Established in 1992, Criminal Justice Information Services (CJIS) is the single largest division of the FBI. Made up of several departments, including the National Crime Information Center (NCIC), Integrated Automated Fingerprint Identification System (IAFIS) and the National Instant Criminal Background Check System (NICS), CJIS is tasked with monitoring criminal activity in local and international communities using analytics and statistics provided by various law enforcement teams. The resulting database provides a centralized source of criminal justice information (CJI) that is used on a daily basis by agencies around the United States.
CJI data is most commonly used when performing background checks, but it is also put to use catching criminals and generally tracking criminal activity. When the CJIS division was formed more than 25 years ago, most law enforcement officers could only access CJI data from an office terminal, but as mobile devices have proliferated, the jobs of police, fire crews and other emergency response teams have become more dependent (and more efficient) thanks to secure, real-time and reliable access to these databases using mobile devices out in the field. In fact, officers today can collect, organize, and share mission-critical data without being tied to a desk at all.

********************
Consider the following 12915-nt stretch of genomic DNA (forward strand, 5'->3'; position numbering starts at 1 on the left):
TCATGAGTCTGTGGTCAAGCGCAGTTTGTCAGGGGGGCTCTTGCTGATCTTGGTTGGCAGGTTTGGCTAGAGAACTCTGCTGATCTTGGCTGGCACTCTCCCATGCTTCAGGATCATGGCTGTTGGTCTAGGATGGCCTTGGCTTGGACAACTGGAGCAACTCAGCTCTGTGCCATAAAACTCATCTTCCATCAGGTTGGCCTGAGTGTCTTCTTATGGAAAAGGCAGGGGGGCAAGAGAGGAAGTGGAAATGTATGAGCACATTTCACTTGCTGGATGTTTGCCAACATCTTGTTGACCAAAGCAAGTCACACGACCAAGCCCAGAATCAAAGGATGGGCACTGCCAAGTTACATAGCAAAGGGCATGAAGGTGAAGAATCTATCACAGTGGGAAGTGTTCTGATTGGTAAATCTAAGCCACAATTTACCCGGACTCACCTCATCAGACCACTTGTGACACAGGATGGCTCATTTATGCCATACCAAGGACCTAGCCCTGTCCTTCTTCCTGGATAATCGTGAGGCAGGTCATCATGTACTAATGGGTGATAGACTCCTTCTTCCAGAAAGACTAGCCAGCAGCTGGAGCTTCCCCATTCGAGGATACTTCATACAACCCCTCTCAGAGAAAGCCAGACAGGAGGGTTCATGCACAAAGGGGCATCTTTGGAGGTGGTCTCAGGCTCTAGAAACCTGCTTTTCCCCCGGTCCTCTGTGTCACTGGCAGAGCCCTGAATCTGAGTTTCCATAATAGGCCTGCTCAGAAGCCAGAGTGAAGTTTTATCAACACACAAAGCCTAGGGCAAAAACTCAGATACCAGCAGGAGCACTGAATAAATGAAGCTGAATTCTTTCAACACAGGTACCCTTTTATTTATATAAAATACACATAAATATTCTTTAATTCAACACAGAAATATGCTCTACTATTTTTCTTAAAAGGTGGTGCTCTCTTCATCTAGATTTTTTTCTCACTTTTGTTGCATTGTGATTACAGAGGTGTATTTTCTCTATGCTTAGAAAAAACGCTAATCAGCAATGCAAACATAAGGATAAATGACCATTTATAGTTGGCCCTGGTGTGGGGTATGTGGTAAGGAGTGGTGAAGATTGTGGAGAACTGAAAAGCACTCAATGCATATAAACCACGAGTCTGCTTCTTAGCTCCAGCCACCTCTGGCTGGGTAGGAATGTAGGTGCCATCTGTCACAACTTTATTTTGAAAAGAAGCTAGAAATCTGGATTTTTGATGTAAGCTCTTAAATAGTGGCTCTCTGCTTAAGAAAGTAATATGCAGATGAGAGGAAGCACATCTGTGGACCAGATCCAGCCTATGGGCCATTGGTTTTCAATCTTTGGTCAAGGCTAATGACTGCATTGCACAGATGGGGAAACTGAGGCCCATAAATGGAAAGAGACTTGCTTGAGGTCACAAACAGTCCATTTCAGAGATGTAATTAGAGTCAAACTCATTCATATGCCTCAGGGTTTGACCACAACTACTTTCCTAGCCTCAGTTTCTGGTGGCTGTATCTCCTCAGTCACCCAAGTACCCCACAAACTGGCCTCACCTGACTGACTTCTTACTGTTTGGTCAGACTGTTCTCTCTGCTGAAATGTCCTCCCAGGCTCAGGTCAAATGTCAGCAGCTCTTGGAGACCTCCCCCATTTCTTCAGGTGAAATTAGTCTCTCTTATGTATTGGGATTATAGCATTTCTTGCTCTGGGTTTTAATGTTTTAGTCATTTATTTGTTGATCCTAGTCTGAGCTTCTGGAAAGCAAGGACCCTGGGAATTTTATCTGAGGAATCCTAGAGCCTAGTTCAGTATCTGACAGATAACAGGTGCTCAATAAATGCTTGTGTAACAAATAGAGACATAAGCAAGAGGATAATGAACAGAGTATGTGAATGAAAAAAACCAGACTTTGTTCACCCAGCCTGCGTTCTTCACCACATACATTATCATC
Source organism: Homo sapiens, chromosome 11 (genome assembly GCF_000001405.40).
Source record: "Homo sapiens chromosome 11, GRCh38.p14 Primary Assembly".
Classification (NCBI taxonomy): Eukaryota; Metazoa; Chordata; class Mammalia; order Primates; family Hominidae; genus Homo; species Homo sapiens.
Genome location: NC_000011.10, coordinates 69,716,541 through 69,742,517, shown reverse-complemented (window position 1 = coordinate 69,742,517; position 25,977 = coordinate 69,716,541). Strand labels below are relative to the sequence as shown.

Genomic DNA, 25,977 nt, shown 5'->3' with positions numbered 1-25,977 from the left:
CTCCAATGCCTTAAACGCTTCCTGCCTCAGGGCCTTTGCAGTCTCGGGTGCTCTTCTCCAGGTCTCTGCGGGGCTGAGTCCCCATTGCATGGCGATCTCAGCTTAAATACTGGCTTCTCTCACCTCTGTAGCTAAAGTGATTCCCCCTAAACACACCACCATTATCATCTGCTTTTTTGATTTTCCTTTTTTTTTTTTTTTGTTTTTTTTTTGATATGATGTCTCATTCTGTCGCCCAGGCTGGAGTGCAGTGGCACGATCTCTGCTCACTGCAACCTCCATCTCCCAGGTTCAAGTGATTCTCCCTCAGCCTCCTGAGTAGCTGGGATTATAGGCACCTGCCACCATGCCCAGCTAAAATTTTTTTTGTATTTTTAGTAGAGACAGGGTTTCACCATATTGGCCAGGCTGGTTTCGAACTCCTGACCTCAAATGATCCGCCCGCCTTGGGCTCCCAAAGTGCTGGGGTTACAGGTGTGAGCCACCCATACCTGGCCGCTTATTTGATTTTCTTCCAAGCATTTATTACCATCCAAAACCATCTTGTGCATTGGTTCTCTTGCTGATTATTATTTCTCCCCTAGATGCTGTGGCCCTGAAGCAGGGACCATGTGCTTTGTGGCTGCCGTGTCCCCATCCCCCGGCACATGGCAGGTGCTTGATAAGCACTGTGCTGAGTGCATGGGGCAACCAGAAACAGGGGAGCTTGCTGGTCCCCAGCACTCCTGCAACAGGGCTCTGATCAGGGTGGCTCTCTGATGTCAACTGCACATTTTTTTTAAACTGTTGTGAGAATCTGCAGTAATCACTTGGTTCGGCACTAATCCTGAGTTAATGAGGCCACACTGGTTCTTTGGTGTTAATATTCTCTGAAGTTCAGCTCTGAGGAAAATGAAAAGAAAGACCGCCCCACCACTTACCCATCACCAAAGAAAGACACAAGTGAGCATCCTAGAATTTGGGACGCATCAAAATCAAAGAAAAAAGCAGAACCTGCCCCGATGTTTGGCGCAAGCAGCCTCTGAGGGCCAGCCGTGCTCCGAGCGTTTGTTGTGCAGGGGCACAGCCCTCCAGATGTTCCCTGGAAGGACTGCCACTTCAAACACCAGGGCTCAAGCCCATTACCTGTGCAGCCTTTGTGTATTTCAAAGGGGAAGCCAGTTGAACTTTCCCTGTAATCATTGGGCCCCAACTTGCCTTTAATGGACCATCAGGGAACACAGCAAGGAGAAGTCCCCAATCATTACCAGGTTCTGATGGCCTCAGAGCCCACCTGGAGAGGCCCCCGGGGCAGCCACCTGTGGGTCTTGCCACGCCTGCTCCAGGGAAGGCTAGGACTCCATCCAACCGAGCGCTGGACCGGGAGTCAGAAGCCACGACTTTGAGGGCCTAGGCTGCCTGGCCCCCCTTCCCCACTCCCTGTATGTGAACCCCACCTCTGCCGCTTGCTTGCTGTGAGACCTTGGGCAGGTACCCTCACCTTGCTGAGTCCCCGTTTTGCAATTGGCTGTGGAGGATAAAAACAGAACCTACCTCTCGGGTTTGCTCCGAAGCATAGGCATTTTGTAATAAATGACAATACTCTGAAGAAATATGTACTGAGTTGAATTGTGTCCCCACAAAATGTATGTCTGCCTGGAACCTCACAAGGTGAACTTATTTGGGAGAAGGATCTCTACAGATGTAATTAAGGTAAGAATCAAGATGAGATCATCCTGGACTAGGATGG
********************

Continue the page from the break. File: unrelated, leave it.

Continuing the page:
But making data so accessible doesn’t come without its own security risks. To prevent unauthorized access, strict standards were put in place to ensure that CJI data doesn’t get into the wrong hands. Those standards are known as Criminal Justice Information Services Security Policy, and it particularly addresses technology compliance standards for government agencies that interact with CJI in databases, on desktops, on laptops and mobile devices.
CJIS compliance requires that organizations keep this information protected, whether it is stored on a device or transferred to another party. This applies to law enforcement agencies, including local police forces as well as prosecuting attorneys’ offices who also have access to CJIS data.
13 Policies Safeguarding CJIS
Here are the 13 policy areas that apply to CJIS:
- Information Exchange Agreements: A written agreement is required between any agencies that share CJIS-protect data.
- Security Awareness Training: Any employees handling CJIS data are required to undertake security training within the first six months of being assigned to their role and refreshers every other year.
- Incident Response: Safeguards must be in place to detect and contain any data breaches; data recovery measures must also be in place. Any data breach must be reported to the appropriate authorities.
- Auditing and Accountability: Audit controls are needed to monitor who is accessing data, when it is being accessed, and for what purpose.
- Access Control: Agencies must have the ability to control who has access to the data. This includes control of who can access, upload, download, transfer, and delete secure data. This impacts login management systems, remote access controls, and more.